At the bottom: Ash, whose too-thick tortilla buried the cactus flavor; the usually strong Mike V., whose dish Love described as "two trains coming together"; and Ron, who offered up crab that "tasted rancid." At the top: the usually quiet Laurine, with a cactus salsa-topped pork chop; Mike I., who celebrated his successful cactus-curing by flashing DOUBLE METAL SIGNS; and our French friend, who did a nice job of showcasing the ingredient. Mikey ends up with the chip. No additional metal signs though.
Elimination: There's well-composed restaurant-quality dishes in them thar hills! The chefs are shipped out to the searing-hot dessert to cook grub over an open flame for a bunch of Love's rancher buddies. "I love camping! I grew up on a farm with chickens, pigs and all that," Mattin squeals with glee. Why does this dude, who's the second-Frenchest Frenchman that I'm aware of (the chien supï¿½rieur, of course, being Georges Perrier), insist on reaffirming his Frenchitude with such All Bran-like regularity? I feel a little less American every time I see his little face.
While Eli confirms my suspicions that he was raised as a hardcore indoor kid ("We got electricity for a reason"), Laurine, a caterer by trade, is cool with the into-the-wild curveball. "I've learned to be kind of a MacGyver when it comes to cooking," she says. (Any MacGyver reference automatically puts you in good standing with me, so strong work, ma'am.) Plenty of hijinks ensue during prep/cooking, including Ron foreal requesting a sword to bust open his coconuts.
The judges are BRUTAL on nearly everyone's dishes, especially Robin's shrimp ("Tastes like I just sucked on a piece of chlorine," says Love) and Mattin's ceviche, which apparently sucks so bad that Tom C. actually has to huffily walk about 4 feet away from his picnic table and throw it into the desert. Why couldn't he have just tossed that shit from his seat? Or just said "I don't like this" and left it at that? Because we need good goddamn TV, that's why! Still, nothing can top the transcendently beautiful Padma spitting out her bite last season. What a transcendently beautiful regurge that was ...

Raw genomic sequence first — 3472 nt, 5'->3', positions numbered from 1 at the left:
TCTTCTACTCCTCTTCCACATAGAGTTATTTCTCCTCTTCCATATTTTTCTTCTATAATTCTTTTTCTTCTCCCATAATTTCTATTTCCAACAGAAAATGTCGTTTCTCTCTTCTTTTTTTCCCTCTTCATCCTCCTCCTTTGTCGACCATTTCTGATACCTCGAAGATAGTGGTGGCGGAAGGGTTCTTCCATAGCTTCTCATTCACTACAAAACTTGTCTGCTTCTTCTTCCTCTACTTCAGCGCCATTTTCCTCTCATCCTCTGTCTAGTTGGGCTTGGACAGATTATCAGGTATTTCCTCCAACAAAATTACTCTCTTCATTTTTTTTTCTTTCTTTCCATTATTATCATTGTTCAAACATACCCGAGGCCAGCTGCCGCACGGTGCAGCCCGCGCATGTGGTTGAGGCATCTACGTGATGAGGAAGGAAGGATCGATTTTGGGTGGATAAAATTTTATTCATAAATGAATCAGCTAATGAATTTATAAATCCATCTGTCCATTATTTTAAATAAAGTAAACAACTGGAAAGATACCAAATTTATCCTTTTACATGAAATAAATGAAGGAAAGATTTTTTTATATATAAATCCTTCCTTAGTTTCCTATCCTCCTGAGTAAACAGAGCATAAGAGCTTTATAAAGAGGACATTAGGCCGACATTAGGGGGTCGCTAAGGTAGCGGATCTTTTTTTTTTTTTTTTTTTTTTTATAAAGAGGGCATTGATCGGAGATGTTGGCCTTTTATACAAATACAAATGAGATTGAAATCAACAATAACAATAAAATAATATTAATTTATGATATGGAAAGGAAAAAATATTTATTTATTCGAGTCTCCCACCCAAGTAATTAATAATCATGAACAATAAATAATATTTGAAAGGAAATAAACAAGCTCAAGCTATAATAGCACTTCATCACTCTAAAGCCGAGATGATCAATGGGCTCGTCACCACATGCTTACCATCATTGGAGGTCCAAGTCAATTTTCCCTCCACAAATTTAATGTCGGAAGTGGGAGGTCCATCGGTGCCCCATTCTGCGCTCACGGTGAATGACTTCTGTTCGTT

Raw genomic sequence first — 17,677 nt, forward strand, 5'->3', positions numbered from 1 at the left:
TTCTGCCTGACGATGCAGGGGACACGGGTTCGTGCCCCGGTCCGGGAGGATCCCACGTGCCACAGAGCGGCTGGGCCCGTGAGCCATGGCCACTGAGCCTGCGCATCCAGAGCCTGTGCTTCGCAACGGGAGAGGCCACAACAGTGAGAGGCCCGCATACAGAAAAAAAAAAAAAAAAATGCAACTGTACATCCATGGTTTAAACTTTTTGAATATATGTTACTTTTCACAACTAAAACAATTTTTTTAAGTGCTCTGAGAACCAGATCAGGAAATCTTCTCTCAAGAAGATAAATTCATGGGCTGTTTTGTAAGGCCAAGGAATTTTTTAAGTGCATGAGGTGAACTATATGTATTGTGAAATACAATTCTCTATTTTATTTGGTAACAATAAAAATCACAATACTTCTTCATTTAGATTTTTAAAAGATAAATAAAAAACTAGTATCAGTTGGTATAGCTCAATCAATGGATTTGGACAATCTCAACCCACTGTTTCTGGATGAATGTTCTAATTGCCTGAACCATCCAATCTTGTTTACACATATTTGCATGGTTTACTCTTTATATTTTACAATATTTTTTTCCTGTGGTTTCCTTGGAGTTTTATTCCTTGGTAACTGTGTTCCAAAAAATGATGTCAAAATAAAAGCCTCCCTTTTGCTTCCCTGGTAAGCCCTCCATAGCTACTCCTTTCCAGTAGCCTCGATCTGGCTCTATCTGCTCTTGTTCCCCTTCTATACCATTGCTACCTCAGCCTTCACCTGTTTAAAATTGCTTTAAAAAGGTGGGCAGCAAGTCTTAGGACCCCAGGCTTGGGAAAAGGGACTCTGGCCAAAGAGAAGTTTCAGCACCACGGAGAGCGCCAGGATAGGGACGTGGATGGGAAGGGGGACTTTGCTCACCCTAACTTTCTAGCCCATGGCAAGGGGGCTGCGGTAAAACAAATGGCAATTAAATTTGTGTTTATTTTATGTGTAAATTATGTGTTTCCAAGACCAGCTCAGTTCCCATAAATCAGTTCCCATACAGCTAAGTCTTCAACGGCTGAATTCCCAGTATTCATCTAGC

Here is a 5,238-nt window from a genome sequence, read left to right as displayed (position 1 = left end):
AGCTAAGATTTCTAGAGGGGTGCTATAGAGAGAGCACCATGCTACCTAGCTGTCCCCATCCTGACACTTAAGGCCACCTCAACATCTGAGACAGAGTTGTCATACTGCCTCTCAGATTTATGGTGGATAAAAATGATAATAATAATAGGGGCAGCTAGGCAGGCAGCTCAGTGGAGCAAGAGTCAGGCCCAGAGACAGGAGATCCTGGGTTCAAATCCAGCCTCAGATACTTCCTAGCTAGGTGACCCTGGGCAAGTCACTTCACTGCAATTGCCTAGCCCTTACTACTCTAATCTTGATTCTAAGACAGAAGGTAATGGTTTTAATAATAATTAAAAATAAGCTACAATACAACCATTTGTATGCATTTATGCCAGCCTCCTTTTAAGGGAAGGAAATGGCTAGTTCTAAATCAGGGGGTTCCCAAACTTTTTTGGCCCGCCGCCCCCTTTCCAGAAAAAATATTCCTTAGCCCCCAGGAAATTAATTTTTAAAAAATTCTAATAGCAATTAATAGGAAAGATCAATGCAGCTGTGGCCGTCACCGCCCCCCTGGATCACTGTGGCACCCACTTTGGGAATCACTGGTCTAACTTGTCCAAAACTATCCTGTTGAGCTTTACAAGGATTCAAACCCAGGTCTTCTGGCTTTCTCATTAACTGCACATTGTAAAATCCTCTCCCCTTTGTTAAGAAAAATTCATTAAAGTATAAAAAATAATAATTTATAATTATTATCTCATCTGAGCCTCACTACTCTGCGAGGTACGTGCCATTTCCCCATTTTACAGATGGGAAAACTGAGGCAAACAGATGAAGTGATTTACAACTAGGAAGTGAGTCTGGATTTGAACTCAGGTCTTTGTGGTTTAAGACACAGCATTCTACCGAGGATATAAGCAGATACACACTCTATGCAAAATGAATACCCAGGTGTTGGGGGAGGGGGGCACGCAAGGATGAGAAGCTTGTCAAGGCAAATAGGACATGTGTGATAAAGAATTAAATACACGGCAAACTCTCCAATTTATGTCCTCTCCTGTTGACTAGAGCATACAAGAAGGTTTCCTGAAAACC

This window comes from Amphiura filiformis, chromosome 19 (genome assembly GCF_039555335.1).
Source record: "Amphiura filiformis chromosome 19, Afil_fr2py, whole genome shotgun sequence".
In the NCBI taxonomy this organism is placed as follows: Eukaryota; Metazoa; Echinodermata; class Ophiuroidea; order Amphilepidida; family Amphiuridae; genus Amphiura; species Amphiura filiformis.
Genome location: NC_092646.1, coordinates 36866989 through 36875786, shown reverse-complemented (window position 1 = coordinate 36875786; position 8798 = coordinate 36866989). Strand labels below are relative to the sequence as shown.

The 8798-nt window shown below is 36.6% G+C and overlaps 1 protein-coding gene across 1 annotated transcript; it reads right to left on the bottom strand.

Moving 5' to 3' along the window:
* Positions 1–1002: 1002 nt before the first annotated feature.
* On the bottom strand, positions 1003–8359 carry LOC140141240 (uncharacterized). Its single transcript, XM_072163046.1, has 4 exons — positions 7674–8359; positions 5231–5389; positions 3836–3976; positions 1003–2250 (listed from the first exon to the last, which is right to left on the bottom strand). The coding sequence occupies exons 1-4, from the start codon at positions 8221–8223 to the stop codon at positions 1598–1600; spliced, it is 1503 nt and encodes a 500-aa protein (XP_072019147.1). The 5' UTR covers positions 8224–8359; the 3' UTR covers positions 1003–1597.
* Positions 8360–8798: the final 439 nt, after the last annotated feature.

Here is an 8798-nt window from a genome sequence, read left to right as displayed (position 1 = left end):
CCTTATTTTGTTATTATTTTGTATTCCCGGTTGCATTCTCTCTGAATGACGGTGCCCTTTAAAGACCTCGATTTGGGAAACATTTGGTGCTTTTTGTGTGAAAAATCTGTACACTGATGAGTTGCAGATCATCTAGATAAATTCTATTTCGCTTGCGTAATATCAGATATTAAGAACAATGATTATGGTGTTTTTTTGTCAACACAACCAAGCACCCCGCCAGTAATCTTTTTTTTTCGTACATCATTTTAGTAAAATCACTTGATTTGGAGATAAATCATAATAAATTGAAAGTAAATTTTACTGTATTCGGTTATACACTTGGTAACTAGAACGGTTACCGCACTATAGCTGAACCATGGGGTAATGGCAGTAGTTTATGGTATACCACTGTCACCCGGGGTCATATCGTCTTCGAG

Dishes at the top: Laurine's arctic char and grilled potato; Ashley's seared halibut (Padma calls her "the dark horse" ... MIND MELD, LAKSHMI); Bryan's perfect-for-outdoors roasted pork loin with polenta and glazed rutabaga; and his brother Mike's miso-cured black cod. Bryan ends up winning his second Elimination in a row, and even cracks a little smile, which is rare for the almost-always-deadpan Voltaggio sibling. His quietly judgmental camera-leering makes me think he'd fit in perfectly on
At the bottom: Chlorine shrimp lady Robin, food-chucked-by-Tom Mattin, and Ron, whose coconut cocktail accompanying his ceviche dish was called "horrible" by the judges. (If only he had that sword ... ) I guess it's a death knell if your food gets airborne on this show, as Mattin is sent packing. We've already expounded on his ridiculous Frenchness so I'll leave the official goodbye to my girl Jackie.
Next week: Everyone, including Penn and Teller, hates Robin.
The Good Word is a new weekly Meal Ticket feature where we ask Philadelphia food people questions. Weï¿½re going to start by highlighting the cityï¿½s many excellent food writers and bloggers, with eventual plans to extend beyond the scribeosphere. The questions will be different every week unless we come across a really sweet one we want to reuse. Want to nominate a future Good Word candidate (yes, you can nominate yourself), or submit ideas for questions? E-mail email@example.com.